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Re: draft-ietf-http-negotiation-02.txt

From: Graham Klyne <GK@acm.org>
Date: Thu, 03 Jul 1997 18:13:52 +0100
Message-Id: <>
To: Koen Holtman <koen@win.tue.nl>
Cc: http-wg@cuckoo.hpl.hp.com

I am taking a second bite at understanding your negotiation draft, and have
a few more questions and comments for you:

At 08:23 PM 6/7/97 +0200, Koen Holtman wrote:
>>* Sections 4.9, 4.10
>>I find I am not clear how the negotiation scheme described might interact
>>with or be distinguished from other schemes, in view of the exhortation in
>>I am particularly unnsure of the point number 2 in section 4.10:  does the
>>encouragement to re-use the "transport and caching protocol" extend to the
>>transparent negotiation header names? 
>> If so, how might invocation of an "other negotiation scheme" be
>>distinguished from your transparent negotiation?
>The other scheme would presumably use different keywords in the
>Negotiate and TCN headers for the invocation of things with different
>semantics.  But the spec does not require this, some schemes could use
>other methods to distinguish themselves.

I don't understand this response, which probably means I still don't
understand the full implications of TCN.

But on reflection and partial re-reading of the draft I have formed the
idea that the features used by TCN are identified by virtue of appearing in
an 'Alternates' header.  But the description of 'Alternates' suggests that
this understanding is, at best, incomplete.

>>* Section 5.6
>>Your reference to the "UTF-8 character set".  I understood UTF-8 to be an
>>*encoding scheme* for the *Unicode* and *ISO 10646* character set.
>>BTW, I have RFC 2044 as a reference for UTF-8.
>I did not have a good reference for UTF-8 when I wrote the above, so I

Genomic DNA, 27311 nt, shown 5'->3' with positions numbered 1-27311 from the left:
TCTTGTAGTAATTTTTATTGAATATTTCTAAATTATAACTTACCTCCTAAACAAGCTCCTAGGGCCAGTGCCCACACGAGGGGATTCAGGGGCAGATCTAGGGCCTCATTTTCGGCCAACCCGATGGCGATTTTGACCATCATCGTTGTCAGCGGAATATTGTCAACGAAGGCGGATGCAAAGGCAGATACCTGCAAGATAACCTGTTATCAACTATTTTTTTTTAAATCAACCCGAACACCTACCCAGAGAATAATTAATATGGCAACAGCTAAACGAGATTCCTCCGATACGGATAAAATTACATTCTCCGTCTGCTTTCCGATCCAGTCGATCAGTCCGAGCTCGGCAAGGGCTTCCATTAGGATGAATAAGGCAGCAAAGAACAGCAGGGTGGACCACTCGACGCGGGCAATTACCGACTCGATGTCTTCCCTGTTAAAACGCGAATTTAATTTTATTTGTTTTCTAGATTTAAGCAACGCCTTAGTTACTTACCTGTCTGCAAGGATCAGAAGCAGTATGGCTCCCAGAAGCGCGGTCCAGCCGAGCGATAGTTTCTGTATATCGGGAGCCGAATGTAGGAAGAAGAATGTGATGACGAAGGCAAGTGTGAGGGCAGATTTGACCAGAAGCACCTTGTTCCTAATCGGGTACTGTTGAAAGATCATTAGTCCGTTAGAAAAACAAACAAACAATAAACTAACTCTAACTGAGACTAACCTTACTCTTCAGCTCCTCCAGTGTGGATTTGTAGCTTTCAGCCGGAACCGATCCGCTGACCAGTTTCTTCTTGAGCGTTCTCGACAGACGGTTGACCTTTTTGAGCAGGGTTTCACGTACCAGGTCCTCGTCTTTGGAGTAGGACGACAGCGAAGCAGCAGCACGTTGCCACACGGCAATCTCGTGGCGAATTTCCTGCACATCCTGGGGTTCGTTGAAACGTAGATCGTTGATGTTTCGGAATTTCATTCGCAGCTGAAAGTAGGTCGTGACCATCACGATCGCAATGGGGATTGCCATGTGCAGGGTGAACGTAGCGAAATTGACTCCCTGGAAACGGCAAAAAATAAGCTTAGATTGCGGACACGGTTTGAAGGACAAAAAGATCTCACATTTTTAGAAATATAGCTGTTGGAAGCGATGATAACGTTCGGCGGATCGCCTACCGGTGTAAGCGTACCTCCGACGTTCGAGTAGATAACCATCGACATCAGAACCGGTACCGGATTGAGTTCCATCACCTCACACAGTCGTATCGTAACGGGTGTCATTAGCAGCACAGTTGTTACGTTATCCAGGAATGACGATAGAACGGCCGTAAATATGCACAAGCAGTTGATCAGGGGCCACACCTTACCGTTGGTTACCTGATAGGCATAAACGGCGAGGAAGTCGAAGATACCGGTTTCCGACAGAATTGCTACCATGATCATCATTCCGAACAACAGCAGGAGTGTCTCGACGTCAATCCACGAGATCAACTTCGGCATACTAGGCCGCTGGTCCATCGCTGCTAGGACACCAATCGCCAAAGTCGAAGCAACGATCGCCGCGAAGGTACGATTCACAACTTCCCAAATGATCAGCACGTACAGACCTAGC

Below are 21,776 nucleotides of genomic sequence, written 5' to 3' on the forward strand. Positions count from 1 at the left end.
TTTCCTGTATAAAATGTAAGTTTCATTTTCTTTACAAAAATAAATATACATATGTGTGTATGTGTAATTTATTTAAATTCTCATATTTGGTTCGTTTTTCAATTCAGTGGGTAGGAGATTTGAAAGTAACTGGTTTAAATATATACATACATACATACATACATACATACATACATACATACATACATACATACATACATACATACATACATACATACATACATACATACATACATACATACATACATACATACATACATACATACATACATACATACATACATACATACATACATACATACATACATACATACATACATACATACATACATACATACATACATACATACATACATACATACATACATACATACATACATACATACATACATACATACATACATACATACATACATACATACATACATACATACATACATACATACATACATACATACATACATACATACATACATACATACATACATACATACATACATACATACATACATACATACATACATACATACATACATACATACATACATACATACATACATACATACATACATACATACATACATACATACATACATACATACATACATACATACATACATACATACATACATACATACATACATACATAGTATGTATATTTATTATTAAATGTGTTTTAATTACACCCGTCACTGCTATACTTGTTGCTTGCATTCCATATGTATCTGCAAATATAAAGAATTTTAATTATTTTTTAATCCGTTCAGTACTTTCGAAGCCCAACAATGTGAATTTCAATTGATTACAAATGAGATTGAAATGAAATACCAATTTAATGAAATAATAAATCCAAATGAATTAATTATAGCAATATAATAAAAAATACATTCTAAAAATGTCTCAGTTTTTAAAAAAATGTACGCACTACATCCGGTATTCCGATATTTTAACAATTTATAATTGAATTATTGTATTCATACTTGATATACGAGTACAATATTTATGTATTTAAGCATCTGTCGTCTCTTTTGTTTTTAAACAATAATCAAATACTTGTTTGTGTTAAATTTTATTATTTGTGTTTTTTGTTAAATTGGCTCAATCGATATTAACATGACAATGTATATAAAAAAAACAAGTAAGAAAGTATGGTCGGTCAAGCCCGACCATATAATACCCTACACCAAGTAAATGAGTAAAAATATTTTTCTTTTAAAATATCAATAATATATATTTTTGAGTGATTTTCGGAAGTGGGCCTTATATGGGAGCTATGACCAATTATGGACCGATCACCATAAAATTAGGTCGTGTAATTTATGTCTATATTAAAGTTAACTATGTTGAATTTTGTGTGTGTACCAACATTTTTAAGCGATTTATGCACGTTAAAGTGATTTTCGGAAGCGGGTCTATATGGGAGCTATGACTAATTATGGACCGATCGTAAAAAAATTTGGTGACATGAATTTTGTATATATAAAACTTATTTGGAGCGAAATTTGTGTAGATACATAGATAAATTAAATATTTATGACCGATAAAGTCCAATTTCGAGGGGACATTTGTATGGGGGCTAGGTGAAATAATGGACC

>but I believe that IANA has registered UTF-8 in its charset
>repository.  Anyway, I'll use your reference to replace the current
>language with more appropriate language.

To correct my earlier statement, I notice that MIME RFC 2045 section 2.2
defines the term "character set" in the sense that you used it in refering
to UTF-8.

>>* Sections 6.3, 6.4, 8.3, 8.4, 8.5:
>>It was not clear to me exactly how these sections are related.
>>For example section 6.3 defines 'fpred' but I did not note any explicit
>>reference to this in any header definition.
>6.4 uses fpred to define the features attribute which is used in
>variant descriptions which are used in the Alternates header.  I'll
>add more cross-references.

I've constructed myself a little graph showing the relationships between
the various headers and feature-related syntax productions.  Have I missed
anything vital here?

  'Accept-features:' --> feature-expr --> ftag

  'Alternates:' --> variant-description -->
                    variant-attribute-list -->  )  feature-list
  'Content-features:'                      -->  )
  feature-list --> fpred --> ftag

I conclude from this that 'feature-expr' and 'fpred' are counterparts, in
that 'feature-expr' describes the features of a message recipient (more
strictly: an HTTP client), and 'fpred' describes features of a message
value which may be supplied by a server (a 'variant'; a particular
representation of a resource).

I observe that the syntactic differences between 'feature-expr' and 'fpred'
are really quite small:  where 'fpred' has an allowable instance "[ range
]", 'feature-expr' has "{ tag-value }" and "*".

My own thinking about the issues of content negotiation (posted to the
HTTP-WG list) leads me to believe that the process should be performed
within a symmetric framework (at least insofar as the identification of
negotiable features is concerned).  Therefore I find myself questioning the
asymmetry in your proposal.  Further, I believe that a symmetric framework
would ultimately be a simpler framework, because separate sets of concepts
for sender and recipient in a data transfer could be replaced by a single,
common, set of concepts.

>>Regarding the "Dimensions of negotiation" (section 4.7):
>>It seems to me that dimensions 1-3 are singled out by accident of history
>>It would seem to me cleaner to define the feature negotiation
>>framework to encompass these "dimensions", then provide definitions of the
>>corresponding "Accept-" headers which make them equivalent to some
>>corresponding "feature-expr" in the "Accept-Feature" header.  In this way,
>>a path to a possible future single unified negotiation mechanism for HTTP